Attending The Church of Jesus Christ of Latter-day Saints semi-annual conference was a kind of spiritual field trip for Charles Hill and his son. They weren’t going to hear talks by LDS leaders—they were going to watch how fellow evangelicals engaged the LDS families entering the Conference Center. A number of evangelists are practically infamous for waving protest signs, hurling insults and promising Mormons damnation because of their beliefs.
“I took my son there just for a life lesson,” says Hill, an evangelical pastor from South Jordan. “I knew what happened at conference ... but my son was just devastated. I said, ‘Let’s pray and think how we can show [LDS members] love.’ ” The answer: hugs.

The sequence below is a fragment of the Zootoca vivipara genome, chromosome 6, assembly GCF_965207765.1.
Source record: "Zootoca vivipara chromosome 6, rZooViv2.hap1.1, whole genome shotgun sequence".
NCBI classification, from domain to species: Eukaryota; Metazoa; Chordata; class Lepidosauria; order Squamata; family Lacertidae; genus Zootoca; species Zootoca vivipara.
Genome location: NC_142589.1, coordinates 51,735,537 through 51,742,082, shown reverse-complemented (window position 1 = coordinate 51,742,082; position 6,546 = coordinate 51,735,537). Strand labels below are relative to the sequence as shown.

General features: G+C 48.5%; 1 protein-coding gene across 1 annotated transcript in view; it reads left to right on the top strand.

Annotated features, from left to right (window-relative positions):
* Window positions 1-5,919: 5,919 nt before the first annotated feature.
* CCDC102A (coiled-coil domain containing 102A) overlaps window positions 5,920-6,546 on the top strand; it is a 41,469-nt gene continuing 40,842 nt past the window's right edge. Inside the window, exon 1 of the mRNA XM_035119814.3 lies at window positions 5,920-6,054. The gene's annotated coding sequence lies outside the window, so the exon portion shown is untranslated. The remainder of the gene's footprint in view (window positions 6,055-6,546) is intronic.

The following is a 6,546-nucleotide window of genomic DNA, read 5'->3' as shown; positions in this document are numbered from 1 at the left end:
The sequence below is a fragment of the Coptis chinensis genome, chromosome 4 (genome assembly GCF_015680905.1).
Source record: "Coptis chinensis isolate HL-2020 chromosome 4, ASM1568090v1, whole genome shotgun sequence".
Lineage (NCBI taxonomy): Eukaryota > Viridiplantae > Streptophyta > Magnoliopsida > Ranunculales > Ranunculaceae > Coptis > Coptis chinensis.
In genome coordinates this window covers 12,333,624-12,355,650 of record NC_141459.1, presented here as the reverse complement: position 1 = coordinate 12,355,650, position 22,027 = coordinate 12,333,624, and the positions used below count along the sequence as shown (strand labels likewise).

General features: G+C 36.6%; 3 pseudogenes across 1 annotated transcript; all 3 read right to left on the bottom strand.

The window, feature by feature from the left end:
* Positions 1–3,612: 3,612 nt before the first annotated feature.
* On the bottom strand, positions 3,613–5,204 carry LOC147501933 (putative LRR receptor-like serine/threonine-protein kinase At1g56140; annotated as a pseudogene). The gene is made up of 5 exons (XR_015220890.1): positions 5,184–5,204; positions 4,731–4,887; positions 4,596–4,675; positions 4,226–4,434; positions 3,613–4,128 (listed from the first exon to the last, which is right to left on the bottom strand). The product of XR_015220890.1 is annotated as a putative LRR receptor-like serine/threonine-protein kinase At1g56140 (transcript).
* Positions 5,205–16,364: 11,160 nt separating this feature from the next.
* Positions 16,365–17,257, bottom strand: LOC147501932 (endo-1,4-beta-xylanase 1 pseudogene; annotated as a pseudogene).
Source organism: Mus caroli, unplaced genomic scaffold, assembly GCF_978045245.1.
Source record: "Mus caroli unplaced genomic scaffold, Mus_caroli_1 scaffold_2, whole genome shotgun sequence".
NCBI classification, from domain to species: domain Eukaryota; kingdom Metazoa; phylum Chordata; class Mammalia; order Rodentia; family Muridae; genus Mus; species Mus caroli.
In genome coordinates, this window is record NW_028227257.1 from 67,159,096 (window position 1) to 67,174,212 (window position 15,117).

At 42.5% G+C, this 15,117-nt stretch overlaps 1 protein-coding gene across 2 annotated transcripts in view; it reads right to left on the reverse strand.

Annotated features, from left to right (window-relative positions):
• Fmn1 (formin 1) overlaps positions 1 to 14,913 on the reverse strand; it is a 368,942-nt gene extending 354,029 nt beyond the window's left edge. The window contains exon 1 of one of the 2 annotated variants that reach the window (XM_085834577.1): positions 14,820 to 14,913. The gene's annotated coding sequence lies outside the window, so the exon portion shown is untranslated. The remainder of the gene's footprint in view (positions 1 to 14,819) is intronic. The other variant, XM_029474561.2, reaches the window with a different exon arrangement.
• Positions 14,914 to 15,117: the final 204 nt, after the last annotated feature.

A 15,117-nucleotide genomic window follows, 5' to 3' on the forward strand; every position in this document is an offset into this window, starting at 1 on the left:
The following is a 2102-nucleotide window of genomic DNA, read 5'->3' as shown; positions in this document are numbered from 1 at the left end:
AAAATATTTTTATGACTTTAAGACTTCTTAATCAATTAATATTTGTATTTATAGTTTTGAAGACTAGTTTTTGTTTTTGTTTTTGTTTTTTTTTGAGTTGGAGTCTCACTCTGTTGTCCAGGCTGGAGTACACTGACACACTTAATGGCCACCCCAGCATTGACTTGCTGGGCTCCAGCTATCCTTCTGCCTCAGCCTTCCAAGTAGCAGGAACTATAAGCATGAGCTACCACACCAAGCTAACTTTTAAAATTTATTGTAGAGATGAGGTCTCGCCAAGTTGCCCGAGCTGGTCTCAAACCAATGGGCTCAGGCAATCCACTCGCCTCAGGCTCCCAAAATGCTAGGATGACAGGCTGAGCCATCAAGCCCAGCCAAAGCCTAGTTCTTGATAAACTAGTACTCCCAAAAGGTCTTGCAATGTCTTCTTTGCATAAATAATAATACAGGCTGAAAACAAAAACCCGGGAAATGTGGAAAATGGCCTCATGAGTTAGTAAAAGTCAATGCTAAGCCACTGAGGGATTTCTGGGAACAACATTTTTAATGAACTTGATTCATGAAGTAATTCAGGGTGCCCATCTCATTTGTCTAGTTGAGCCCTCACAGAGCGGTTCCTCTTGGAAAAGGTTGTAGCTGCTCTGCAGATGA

Hill’s approach is known by some evangelical circles as “hugs not thugs,” and is even considered by some as a counter-protest to street-preacher evangelicals who are a regular presence outside the Salt Lake City LDS Temple and at the Conference Center on conference weekend, waving picket signs and denouncing LDS Church President Joseph Smith as a false prophet. Fundamentally, Hill agrees more with the sign-wavers than with the conference-goers, but their method, he argues, is not based in scripture.
That’s why, at the recent April LDS General Conference, his congregation was offering free hugs to conference attendees to balance out the vitriol from fellow evangelist street preachers.
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